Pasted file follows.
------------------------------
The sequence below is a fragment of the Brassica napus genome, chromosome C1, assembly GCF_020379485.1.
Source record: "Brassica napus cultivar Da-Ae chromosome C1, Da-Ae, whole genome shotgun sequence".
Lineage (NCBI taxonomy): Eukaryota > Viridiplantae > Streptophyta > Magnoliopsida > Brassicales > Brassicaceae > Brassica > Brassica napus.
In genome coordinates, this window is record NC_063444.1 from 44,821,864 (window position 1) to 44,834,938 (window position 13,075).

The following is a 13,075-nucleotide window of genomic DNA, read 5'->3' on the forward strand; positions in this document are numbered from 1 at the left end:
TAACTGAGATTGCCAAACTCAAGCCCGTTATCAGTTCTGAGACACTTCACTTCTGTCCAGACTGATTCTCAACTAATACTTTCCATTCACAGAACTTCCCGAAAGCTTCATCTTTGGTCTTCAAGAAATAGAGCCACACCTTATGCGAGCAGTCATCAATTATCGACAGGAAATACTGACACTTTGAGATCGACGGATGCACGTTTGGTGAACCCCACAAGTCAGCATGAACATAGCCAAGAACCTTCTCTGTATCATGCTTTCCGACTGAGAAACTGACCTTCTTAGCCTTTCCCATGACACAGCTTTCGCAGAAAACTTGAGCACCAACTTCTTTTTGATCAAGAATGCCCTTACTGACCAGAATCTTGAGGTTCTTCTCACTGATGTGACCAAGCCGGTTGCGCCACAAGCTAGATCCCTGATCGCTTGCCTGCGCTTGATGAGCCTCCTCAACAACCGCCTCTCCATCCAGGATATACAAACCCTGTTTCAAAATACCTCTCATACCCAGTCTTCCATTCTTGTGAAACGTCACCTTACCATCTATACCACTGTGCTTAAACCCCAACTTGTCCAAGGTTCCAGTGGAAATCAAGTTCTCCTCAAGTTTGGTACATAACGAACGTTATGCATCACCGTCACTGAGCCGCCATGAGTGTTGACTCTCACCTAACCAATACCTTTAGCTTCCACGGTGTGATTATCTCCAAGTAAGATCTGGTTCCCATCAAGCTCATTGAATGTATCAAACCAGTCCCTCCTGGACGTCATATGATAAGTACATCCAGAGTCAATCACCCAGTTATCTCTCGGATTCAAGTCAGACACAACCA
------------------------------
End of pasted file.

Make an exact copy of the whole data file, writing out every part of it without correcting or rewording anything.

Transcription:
The sequence below is a fragment of the Brassica napus genome, chromosome C1, assembly GCF_020379485.1.
Source record: "Brassica napus cultivar Da-Ae chromosome C1, Da-Ae, whole genome shotgun sequence".
Lineage (NCBI taxonomy): Eukaryota > Viridiplantae > Streptophyta > Magnoliopsida > Brassicales > Brassicaceae > Brassica > Brassica napus.
In genome coordinates, this window is record NC_063444.1 from 44,821,864 (window position 1) to 44,834,938 (window position 13,075).

The following is a 13,075-nucleotide window of genomic DNA, read 5'->3' on the forward strand; positions in this document are numbered from 1 at the left end:
TAACTGAGATTGCCAAACTCAAGCCCGTTATCAGTTCTGAGACACTTCACTTCTGTCCAGACTGATTCTCAACTAATACTTTCCATTCACAGAACTTCCCGAAAGCTTCATCTTTGGTCTTCAAGAAATAGAGCCACACCTTATGCGAGCAGTCATCAATTATCGACAGGAAATACTGACACTTTGAGATCGACGGATGCACGTTTGGTGAACCCCACAAGTCAGCATGAACATAGCCAAGAACCTTCTCTGTATCATGCTTTCCGACTGAGAAACTGACCTTCTTAGCCTTTCCCATGACACAGCTTTCGCAGAAAACTTGAGCACCAACTTCTTTTTGATCAAGAATGCCCTTACTGACCAGAATCTTGAGGTTCTTCTCACTGATGTGACCAAGCCGGTTGCGCCACAAGCTAGATCCCTGATCGCTTGCCTGCGCTTGATGAGCCTCCTCAACAACCGCCTCTCCATCCAGGATATACAAACCCTGTTTCAAAATACCTCTCATACCCAGTCTTCCATTCTTGTGAAACGTCACCTTACCATCTATACCACTGTGCTTAAACCCCAACTTGTCCAAGGTTCCAGTGGAAATCAAGTTCTCCTCAAGTTTGGTACATAACGAACGTTATGCATCACCGTCACTGAGCCGCCATGAGTGTTGACTCTCACCTAACCAATACCTTTAGCTTCCACGGTGTGATTATCTCCAAGTAAGATCTGGTTCCCATCAAGCTCATTGAATGTATCAAACCAGTCCCTCCTGGACGTCATATGATAAGTACATCCAGAGTCAATCACCCAGTTATCTCTCGGATTCAAGTCAGACACAACCA